Fig. 2a shows a photograph of a collagen film fabricated on the micrometer grooved PDMS substrate, exhibiting optical transparency. Observation of the collagen film by polarized optical microscopy (POM) revealed that the film has the optical anisotropy (Fig. 2b), and the optical axis of the anisotropy was found to be parallel to the groove direction, which indicates that the collagen molecules oriented parallel to the groove direction. In contrast, a collagen film fabricated in a glass box with a flat PDMS substrate did not show the optical anisotropy in any directions. These results imply that the emergence of the optical anisotropy in the collagen film was attributed to the presence of the micrometer grooves in the film formation process. In addition, we carried out the tensile test of the collagen films to evaluate the mechanical anisotropy along the groove direction. As a result, the Young's modulus calculated from the stress-strain curves showed a clear difference in the tensile directions; the Young's modulus parallel to the groove direction became higher than that in the perpendicular direction (Fig. 2c). These results indicate that the mechanical directionalities were linked with the orientation directions of collagens. It is important to note that the orientation process of the collagen enables not only fabricating the collagen film with high mechanical strength but also providing the mechanical strength anisotropy.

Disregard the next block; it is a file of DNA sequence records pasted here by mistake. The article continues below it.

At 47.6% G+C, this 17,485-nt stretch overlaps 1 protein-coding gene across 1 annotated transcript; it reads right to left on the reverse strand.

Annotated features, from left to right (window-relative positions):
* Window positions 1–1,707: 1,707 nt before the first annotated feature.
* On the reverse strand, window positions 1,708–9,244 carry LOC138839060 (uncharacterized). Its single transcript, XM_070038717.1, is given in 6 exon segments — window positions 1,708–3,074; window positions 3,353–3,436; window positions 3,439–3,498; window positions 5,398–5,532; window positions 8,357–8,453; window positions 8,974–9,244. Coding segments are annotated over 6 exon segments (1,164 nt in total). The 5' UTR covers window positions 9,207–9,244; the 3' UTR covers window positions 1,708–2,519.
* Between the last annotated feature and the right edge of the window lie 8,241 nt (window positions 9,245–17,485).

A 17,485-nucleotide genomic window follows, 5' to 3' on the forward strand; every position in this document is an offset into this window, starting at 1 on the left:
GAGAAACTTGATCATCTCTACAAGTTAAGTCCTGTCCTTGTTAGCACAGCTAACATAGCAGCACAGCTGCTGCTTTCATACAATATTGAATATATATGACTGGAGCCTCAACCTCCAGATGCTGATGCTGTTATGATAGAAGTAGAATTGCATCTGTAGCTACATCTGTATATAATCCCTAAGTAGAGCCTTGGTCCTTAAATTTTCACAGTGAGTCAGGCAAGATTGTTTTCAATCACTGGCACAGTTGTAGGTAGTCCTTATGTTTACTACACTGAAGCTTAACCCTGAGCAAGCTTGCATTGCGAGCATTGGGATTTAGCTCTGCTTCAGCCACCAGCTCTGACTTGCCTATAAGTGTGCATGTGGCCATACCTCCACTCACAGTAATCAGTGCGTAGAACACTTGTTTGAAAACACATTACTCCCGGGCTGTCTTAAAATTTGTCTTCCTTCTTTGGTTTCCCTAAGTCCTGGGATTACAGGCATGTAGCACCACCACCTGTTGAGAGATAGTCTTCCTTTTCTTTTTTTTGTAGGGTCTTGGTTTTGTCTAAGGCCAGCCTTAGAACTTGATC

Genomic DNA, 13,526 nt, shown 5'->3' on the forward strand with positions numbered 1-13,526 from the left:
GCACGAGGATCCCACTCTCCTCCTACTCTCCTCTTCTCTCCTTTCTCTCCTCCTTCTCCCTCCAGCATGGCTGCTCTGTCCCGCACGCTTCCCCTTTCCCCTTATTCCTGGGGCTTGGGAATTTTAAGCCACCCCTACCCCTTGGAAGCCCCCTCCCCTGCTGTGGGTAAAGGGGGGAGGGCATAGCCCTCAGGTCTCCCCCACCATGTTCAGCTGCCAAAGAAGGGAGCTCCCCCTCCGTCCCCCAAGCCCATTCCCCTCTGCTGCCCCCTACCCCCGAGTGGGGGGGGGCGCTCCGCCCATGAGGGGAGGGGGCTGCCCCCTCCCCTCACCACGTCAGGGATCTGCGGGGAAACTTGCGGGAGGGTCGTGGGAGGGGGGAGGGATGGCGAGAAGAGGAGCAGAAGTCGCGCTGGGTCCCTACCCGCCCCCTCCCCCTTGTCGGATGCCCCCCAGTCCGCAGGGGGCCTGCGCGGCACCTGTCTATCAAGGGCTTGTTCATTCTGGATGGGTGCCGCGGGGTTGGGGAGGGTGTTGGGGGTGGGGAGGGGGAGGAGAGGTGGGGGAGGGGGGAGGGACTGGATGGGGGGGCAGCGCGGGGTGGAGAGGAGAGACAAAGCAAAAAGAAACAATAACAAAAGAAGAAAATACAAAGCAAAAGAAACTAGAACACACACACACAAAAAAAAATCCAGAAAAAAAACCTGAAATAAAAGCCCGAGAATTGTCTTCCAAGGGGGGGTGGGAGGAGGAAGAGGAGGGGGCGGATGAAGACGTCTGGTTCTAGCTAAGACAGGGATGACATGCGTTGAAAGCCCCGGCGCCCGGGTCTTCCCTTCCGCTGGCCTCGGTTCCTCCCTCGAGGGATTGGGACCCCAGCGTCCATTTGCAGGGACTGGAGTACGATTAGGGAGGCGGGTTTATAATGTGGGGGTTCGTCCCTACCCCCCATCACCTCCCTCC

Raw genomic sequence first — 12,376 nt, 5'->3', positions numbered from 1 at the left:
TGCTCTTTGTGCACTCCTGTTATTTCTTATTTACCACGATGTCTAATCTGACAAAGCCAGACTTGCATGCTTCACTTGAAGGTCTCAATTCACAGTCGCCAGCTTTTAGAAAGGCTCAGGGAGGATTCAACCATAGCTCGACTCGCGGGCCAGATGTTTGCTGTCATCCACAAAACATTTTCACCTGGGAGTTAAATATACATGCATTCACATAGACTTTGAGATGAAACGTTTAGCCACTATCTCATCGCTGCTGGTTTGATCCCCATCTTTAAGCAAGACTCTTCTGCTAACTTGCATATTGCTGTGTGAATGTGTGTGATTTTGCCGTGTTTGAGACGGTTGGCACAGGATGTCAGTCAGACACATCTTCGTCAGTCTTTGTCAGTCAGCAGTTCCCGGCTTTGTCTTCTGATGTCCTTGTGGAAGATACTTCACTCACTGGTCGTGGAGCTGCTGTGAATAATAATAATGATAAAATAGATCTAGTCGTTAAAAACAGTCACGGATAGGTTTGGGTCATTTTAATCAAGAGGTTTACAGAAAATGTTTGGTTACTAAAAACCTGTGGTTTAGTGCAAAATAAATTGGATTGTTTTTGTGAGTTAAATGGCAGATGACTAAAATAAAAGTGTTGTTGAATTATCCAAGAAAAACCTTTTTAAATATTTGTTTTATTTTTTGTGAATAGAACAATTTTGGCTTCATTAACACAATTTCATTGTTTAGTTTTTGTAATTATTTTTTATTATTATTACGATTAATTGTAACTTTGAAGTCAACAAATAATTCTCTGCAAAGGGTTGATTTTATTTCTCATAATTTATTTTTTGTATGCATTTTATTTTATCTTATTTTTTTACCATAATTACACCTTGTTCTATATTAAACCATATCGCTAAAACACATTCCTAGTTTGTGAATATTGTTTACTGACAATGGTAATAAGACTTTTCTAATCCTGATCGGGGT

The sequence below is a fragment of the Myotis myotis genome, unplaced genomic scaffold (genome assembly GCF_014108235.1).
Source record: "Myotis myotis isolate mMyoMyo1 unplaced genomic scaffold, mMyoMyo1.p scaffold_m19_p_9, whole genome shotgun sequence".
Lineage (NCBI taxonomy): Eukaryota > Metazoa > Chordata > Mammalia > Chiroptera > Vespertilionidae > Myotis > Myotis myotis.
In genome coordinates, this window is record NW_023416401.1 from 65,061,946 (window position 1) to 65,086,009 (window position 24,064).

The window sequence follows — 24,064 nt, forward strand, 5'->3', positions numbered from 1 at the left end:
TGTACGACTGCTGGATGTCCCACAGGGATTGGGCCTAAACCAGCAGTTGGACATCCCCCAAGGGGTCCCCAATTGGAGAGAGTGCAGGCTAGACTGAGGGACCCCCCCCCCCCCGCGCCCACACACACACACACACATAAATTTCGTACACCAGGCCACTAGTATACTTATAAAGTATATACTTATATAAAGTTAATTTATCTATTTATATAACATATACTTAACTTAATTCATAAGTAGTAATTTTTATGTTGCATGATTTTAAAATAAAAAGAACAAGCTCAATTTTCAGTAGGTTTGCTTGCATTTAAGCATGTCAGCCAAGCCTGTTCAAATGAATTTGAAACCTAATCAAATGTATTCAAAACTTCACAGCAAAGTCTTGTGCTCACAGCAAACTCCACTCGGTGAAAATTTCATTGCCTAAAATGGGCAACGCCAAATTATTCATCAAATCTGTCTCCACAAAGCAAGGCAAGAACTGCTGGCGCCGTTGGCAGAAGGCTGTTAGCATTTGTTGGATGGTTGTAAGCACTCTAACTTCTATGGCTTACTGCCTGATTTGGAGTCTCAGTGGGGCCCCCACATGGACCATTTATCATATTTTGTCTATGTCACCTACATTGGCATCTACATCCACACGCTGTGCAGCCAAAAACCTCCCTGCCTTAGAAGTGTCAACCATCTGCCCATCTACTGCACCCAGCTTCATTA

|(a) Photograph and POM images of a freestanding collagen film (size: 2 cm x 2 cm; thickness: 20 µm) fabricated on the micrometer grooved PDMS substrate. The orange arrows indicate the groove direction in the film. The white arrows denote the direction of the polarizers. (b) Young's moduli of the collagen films fabricated on a substrate with micrometer grooves. In the collagen films fabricated on the micrometer grooved PDMS substrate, the films were elongated parallel or perpendicular to the groove direction.